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Discussion Starter #1 (Edited)
Hi All,

I foster dogs for a rescue in Ontario, and I've kind of adopted my own "way" of training them.

It is expected of me to expose the dog to a wide range of situations, of which I do so confidantly and regularly.

Where I worry, is we're starting to foster larger and larger dogs now, as its easy for the rescue to find foster parents for small dogs.

My Fiancee isn't very big or strong, and I feel that she isn't authoritative enough to pull the "I'm the boss here" We work different shifts (Great for the dogs!) So I can't be there all the time.

The hardest thing I find is that she wants to "Coddle" the dog at inappropriate times. The last dog we had was very submissive and shy/skittish. When it behaved in this way, she'd go "ohhh baby.... and go and pet it." I Personally feel that this is "rewarding" the dog for this behavior, and justifying the behavior.

Maybe i'm a bit to hard-nosed with the foster dogs, but when I bring them into my house, I make sure they know that _I_ am the boss. I show them around my house on leash, Show them their bed, Food, Water, Take them outside in the backyard until they do their business, (food reward then) I get their food out, make them sit and wait for it, and generally after a few days of "following the rules" will I then show affection. Its usually around a week before I get on the floor with them and "coddle" or play.

My question to Foster "families" is, How do you manage inconsistencies between you and your spouse? Clearly I know communication is key. When we moved in together, I had a dog. She coddled it too, However I had Buddy long enough that he was unequivocally "my" dog. Complete Trust, Both ways. (wasn't like that when I first fostered him!)

Am I being to "hard" on the dogs by withholding praise until I'm sure they see me as the boss? Should I be giving these poor pups more love? I find it hard not to, but I see what I'm doing as a kind of "boot camp" to get the dogs as "adoptable" as possible. I don't want them trying to Mount their future owners when I interview them.

I have 2-3 weeks (ideally,) but I can take as much time as I need though, to get an idea of these dogs personalities, quirks and traits. I also generally leash train them, House Break (if needed) and basic commands (sit, stay, come... (Come seems to be the hard one!) I Teach them "humans first" through doors and stairs and such, and ensure they have no dominant/aggressive traits. I'm never need to Yell, I never chase them, and I have never hit. I'm just "strict" I guess.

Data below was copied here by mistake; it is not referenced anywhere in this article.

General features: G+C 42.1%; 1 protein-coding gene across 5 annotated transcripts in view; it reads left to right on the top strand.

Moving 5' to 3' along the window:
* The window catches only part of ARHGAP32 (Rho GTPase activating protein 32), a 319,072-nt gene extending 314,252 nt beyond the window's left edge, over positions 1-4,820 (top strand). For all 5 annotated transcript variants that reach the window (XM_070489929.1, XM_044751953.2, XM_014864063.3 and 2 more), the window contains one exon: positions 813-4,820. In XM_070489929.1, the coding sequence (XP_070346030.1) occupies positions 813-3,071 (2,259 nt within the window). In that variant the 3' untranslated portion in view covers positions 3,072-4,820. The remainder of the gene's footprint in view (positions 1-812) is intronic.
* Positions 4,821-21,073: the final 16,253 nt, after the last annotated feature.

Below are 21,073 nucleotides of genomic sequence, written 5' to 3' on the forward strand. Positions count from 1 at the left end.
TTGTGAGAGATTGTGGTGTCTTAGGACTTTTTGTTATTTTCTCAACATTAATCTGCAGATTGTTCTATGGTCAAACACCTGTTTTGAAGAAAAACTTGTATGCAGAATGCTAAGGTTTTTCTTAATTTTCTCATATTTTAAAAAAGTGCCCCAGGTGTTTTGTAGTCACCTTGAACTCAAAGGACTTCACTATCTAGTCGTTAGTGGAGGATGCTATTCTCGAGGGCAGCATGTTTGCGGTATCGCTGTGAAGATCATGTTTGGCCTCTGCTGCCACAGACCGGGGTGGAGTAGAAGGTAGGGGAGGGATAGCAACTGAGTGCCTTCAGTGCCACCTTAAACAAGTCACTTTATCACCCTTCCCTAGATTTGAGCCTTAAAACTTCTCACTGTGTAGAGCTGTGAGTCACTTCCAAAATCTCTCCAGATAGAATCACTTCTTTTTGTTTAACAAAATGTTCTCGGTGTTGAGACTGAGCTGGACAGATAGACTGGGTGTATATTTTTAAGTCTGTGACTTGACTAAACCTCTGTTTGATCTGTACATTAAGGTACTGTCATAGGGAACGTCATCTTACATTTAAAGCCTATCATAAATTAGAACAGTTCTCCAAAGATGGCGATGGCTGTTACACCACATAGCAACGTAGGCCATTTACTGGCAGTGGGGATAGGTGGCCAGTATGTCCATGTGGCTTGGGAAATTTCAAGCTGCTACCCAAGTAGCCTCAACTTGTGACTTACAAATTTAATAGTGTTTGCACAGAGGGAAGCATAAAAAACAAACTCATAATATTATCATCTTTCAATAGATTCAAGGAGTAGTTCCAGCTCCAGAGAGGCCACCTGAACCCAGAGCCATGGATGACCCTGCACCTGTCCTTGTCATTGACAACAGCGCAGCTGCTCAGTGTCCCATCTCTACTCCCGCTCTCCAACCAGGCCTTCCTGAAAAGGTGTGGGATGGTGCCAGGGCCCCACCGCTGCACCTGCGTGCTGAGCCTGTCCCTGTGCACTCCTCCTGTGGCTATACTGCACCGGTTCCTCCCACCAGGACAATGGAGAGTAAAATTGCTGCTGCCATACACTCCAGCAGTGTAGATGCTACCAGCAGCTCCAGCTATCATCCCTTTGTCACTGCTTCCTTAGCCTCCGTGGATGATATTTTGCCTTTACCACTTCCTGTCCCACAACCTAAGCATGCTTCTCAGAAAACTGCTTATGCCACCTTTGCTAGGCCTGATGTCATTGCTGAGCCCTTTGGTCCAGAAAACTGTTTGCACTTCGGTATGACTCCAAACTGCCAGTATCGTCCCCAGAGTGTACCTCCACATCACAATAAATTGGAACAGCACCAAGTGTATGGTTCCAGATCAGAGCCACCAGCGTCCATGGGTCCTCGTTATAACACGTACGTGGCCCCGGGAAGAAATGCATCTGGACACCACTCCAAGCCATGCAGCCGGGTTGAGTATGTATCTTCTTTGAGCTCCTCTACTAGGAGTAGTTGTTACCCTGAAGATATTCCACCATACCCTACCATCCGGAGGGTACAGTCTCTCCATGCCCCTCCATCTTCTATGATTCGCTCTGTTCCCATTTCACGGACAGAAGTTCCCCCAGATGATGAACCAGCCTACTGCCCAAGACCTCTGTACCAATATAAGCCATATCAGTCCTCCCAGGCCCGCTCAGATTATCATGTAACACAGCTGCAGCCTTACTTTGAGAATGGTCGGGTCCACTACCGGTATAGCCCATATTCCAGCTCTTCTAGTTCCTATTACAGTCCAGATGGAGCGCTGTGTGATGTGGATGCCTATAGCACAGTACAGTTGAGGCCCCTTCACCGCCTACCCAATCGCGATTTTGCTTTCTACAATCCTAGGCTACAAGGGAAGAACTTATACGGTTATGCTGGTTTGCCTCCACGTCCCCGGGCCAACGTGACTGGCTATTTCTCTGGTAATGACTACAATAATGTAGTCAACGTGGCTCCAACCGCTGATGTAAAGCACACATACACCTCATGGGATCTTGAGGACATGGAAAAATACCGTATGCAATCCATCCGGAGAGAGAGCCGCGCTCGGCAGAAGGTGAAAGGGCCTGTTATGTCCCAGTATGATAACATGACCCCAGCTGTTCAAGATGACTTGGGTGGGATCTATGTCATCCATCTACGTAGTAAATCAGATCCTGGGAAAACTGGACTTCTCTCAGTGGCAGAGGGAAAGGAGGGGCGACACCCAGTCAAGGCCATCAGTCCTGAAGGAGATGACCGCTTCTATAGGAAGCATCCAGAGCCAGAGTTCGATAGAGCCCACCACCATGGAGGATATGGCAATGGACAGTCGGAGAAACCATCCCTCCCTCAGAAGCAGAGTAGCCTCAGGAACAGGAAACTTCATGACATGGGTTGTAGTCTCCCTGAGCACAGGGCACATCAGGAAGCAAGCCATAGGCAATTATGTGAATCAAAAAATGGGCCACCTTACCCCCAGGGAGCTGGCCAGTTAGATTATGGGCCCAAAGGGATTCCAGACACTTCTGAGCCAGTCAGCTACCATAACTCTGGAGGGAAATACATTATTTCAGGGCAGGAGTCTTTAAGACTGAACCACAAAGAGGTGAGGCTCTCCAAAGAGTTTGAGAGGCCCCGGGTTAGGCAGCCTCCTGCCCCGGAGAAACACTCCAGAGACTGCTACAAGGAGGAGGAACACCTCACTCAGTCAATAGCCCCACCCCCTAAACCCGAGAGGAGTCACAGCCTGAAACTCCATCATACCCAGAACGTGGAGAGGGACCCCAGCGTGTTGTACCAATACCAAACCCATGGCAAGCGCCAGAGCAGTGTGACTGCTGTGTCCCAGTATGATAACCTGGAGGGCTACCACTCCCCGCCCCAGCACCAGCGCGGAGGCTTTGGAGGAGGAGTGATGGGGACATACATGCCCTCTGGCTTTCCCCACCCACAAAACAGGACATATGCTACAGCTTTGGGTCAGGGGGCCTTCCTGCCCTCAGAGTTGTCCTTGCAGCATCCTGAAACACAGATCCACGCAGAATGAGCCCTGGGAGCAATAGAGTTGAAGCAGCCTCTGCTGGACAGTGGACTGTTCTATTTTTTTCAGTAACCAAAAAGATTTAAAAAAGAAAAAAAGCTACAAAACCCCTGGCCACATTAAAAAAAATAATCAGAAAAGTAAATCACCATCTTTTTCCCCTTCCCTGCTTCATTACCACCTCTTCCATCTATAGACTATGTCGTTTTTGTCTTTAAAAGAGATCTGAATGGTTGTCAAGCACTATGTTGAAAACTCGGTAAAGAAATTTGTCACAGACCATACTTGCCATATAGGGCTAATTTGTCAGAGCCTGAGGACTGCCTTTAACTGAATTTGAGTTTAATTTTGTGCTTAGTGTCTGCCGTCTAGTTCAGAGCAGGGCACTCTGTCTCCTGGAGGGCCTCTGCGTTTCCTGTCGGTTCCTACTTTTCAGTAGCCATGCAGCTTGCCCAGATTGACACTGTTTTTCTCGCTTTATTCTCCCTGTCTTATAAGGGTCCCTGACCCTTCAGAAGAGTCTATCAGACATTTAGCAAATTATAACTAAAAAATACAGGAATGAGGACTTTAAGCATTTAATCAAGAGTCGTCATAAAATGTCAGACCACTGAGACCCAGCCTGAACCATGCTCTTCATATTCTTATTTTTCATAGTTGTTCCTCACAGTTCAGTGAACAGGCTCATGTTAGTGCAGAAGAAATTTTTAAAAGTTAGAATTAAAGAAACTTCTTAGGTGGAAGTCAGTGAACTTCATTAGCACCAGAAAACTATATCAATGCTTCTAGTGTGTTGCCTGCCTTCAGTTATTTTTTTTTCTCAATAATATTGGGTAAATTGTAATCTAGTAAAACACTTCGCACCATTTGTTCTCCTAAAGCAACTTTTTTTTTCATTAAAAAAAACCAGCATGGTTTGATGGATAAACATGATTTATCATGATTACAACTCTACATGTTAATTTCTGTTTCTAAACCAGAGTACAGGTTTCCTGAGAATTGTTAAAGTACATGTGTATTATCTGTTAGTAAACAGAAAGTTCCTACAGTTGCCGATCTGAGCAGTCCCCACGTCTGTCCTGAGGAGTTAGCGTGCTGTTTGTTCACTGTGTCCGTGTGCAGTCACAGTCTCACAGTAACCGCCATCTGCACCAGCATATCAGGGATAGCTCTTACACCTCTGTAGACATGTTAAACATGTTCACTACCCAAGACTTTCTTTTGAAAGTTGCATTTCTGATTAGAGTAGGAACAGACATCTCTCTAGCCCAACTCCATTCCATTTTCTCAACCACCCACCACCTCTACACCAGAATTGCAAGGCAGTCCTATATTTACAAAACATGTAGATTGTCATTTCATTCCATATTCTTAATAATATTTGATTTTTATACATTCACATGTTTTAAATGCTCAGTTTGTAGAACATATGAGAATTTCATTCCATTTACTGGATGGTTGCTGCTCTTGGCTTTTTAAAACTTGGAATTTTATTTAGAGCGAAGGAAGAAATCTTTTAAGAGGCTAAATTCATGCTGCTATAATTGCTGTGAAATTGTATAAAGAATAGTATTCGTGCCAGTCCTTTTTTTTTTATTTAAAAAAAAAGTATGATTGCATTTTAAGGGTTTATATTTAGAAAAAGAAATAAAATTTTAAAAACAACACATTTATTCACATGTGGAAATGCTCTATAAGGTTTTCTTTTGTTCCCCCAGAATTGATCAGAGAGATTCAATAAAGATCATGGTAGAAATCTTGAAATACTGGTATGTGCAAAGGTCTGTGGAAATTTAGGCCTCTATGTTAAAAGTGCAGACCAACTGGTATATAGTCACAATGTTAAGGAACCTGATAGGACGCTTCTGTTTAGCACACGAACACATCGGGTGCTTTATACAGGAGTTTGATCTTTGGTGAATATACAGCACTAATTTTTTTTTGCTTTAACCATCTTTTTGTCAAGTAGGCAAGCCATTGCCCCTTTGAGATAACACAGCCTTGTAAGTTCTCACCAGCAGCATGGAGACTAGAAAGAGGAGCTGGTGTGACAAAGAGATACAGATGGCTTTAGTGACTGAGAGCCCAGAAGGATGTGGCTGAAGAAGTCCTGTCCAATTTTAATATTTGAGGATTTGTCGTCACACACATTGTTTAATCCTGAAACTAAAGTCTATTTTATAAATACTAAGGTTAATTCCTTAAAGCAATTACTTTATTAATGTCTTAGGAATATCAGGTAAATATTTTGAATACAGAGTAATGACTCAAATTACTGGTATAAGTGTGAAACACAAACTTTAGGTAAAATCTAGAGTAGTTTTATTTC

Kind of a mouthful for one of my first posts!
 

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The whole "boss" thing reminds me of the dominance theory, so I'm going to be the first to let you know that that is a myth.

I foster large dogs (mostly pits and pit mixes, other big dogs here and there), and I NEVER need to act like "I'm the boss". There should be boundaries, but there shouldn't be any need to be dominant. Your fiancee is not rewarding the behavior. When a dog is skittish, it is an emotion, not a behavior, so she is not rewarding the dog for being skittish. I use positive reinforcement only and I see the best results this way. My sister is like your fiancee; she's much more gentler with the dogs (I am by no means mean or aggressive, I just have more boundaries). I tell her that the dog is not allowed to do certain things, and I teach her how to handle situations like that (I have more experience with dogs than her).
 

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My boyfriend and I are on the same page in that I am the crazy dog one, and he's along for the ride. He loves dogs and treats our foster kindly. He follows any management plan I make.

I also do not make myself the boss of my fosters, or dogs period. I don't even know what that really means, so I guess it would depend on your definition. However, I'm barely 100 lbs and can work with any size dog just fine. I also have a tiny voice and am very affectionate with all dogs that want affection.
 

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Discussion Starter #4 (Edited)
I guess there is a fine line between dominance and respect? I haven't read anything about the dominance theory - I just kind of use what I saw what was used growing up.

I want the dog to know that there are things it can do, and things it can't. The dog should seek its owner for approval.

Some Examples:
My old dog would wait in the apartment hall for us to Get inside, take off our shoes, and lay down the towel to wipe his feet. Only once I said "ok" would he come indoors. The same when he was off leash. He'd stick to my side and heel, until I said "ok, go-on!" and would run off. I'd say the only "flaw" to this was he wouldn't by default listen to strangers or aquaintenances if I was around - Someone would tell him to come, He'd look at me, and I'd have to say "ok" for him to go.

For Foster dogs,
if we go for a walk, and the foster dog is pulling, the walk will stop until he stops pulling and calms down. I then resume walking. I will add a Snap of the fingers or a "ah ah" noise if the dog starts to pull again, and if it continues, I stop. I stop randomly (first with an audio cue, then eventually without one) when the dog stops with me, it gets a reward/praise. Same as getting through the door first. If the dog darts ahead of me, I bring it back outside, and then I walk through the door first. Same as Stairs, etc. I'm just VERY consistent.

When you say dominant, I instantly feel like a meanie. lol. Perhaps I am being "dominant", but its how all the dogs that have been in my life have been raised. They've never made good protectors (they'd hold a flashlight for a robber, if they though they'd get a cookie/bellyrub for it) But they've made excellent family pets/dogs that i can take anywhere in any situation.